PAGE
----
In celebration of this latest partnership—which invites Calderone’s following to get a taste of her signature style in their own homes—it felt like the perfect time to get some additional insight into her Cobble Hill home, including the design elements she’s asked about the most (her floating open kitchen shelves), the unexpected place she snuck into a chic home office, the destinations she counts on for vintage decor, and so much more.
How would you describe your home in Brooklyn?
I always struggle to describe my aesthetic, just because, more than anything, it feels very collected. I really love being able to look at pieces and not necessarily know what era or period [they came from]. Some pieces are very modern and some pieces could be Italian 70s or Scandinavian 50s. I feel that the beauty of a house lies in collecting pieces over time, so it has a soul to it.
I always look for both contrast and cohesion. Where is there polarization? It can be in the palette of light and dark, it can be in the shapes, something that is weighted and spherical next to something that is fine and delicate. Or even the scale of something. Everything is very neutral and with earth tones but to answer the original question I would say [my home is] layered, neutral, sophisticated and collected.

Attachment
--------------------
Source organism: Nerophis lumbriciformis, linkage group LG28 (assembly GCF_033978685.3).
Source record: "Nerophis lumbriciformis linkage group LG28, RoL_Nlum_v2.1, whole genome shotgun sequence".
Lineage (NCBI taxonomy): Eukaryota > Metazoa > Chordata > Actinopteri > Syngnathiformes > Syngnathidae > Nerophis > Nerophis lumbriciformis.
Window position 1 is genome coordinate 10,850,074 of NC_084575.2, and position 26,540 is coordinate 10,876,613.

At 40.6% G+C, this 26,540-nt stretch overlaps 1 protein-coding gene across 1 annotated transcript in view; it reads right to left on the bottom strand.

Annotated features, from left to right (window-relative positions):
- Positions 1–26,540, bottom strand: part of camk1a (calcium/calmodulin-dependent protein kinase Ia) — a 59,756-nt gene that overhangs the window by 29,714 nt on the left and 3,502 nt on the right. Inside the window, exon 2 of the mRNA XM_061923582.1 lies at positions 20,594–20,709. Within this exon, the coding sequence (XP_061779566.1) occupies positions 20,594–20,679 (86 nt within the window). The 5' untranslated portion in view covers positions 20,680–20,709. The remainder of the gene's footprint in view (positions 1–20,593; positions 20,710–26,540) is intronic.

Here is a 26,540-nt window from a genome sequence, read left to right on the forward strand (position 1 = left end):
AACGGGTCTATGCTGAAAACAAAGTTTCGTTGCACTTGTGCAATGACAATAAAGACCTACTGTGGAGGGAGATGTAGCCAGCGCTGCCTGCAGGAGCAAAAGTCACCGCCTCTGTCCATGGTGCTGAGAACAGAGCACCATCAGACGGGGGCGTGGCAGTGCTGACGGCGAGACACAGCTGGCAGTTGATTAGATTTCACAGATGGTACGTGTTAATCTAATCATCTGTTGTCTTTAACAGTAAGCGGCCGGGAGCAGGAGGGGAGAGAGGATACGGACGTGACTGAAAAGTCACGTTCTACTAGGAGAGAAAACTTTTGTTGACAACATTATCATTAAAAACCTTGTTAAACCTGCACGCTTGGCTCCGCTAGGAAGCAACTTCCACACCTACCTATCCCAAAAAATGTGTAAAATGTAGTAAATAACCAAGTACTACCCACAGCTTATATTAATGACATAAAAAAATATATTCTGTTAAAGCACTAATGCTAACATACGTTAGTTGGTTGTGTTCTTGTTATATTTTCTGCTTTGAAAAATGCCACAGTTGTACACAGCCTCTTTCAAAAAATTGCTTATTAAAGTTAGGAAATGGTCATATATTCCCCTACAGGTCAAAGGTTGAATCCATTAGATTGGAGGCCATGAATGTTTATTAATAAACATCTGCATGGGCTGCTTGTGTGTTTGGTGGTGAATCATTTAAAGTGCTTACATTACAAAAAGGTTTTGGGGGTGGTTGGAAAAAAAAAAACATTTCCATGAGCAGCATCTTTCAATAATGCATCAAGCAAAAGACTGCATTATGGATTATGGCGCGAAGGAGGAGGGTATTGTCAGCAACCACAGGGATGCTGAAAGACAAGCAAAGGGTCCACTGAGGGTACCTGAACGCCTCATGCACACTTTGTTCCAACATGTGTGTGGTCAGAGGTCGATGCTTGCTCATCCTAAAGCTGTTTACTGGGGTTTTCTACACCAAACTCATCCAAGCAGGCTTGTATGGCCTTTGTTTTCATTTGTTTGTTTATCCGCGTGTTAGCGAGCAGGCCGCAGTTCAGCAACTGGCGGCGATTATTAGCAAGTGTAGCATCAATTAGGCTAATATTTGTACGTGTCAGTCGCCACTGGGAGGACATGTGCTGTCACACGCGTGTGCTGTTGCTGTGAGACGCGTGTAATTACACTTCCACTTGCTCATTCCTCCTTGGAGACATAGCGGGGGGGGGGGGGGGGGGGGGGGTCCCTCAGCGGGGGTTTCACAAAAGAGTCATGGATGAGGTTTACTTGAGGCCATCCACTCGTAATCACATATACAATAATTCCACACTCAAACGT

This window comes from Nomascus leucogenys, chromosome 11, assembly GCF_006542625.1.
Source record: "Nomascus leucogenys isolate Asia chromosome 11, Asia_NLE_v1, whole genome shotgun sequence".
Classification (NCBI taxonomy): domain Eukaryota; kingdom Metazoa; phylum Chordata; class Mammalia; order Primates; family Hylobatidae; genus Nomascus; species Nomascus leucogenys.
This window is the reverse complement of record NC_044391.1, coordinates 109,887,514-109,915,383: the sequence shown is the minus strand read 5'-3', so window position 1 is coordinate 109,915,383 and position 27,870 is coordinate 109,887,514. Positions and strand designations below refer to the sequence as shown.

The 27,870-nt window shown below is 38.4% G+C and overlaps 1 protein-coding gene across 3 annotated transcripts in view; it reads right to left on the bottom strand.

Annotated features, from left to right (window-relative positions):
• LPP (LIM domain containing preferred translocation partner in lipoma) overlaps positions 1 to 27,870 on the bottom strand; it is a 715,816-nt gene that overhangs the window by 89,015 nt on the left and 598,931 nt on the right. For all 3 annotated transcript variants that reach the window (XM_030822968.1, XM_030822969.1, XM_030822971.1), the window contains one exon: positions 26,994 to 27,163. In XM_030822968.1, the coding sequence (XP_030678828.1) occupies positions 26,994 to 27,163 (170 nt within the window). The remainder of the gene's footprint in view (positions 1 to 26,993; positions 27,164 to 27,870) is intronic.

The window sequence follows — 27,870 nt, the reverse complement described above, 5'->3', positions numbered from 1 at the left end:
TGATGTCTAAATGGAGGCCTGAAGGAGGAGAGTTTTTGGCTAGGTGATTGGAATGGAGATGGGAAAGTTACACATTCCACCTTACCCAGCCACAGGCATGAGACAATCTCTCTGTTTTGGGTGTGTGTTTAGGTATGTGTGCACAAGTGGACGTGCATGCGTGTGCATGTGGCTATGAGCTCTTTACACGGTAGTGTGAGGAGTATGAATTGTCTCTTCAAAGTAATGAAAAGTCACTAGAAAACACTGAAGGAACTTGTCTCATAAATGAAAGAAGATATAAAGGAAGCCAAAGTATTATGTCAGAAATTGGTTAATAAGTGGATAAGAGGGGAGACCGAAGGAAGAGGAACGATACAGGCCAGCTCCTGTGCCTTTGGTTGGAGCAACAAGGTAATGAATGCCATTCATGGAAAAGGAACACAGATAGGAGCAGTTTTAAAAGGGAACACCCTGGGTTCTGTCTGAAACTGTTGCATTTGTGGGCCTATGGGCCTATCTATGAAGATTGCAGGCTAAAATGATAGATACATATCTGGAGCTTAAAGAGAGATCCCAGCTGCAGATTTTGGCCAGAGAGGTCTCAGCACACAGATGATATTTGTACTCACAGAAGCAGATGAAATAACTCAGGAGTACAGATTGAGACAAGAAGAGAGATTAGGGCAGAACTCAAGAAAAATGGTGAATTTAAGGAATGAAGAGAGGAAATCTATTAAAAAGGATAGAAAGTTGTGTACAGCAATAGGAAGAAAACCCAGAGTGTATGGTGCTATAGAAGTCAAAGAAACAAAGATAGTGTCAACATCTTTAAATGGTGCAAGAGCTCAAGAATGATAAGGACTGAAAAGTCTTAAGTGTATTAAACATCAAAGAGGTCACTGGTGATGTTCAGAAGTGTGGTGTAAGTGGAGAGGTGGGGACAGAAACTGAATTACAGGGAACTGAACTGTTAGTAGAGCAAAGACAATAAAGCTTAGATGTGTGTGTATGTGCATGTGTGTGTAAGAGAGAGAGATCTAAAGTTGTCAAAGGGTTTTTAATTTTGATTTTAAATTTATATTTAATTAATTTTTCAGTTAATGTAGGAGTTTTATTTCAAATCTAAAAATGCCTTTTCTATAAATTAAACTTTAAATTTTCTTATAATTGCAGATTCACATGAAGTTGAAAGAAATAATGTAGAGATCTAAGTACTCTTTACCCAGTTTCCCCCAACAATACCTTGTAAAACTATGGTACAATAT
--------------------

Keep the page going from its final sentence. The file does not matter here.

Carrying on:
Tell me about your favorite space in your home?
It’s definitely the kitchen. The kitchen is the center of creativity. The heart of the house. It’s like my meditation when I’m in the kitchen. But I feel that a functional space still deserves decorative objects. They should be an extension of the rest of your home, rather than just pieces within arm’s reach or utilitarian pieces.
What do you like so much about it?
My kitchen is where my two worlds come together. I always say the dining table as well as the kitchen is the marriage of the culinary side of myself and the design side. I have a lot of strange objects that you wouldn’t necessarily find in a kitchen. Like a table lamp or a vintage mirror. a sculpture.
How much time do you spend there?
This is probably the space in which I spend the most time. Every morning I have my coffee moment, I light a candle, have music on and then work from the kitchen. I also have a desk at the end of the kitchen, which is a very good place to work. And then I also cook dinner in the kitchen, so I would say probably 80% of my time is spent [here].
Do you have a favorite piece of furniture or decor?
My parents didn’t have very fancy or nice things at all, so I don’t really have a lot of family heirlooms or anything passed down. But I have this wonderful green marble head. I know it seems very strange because I have so many wonderful larger pieces, but it just means a lot to me to have something. My father passed away recently and it was his, so it’s a very special piece to me. Objects trigger memories and I think they are carried into the essence and the emotion of your home.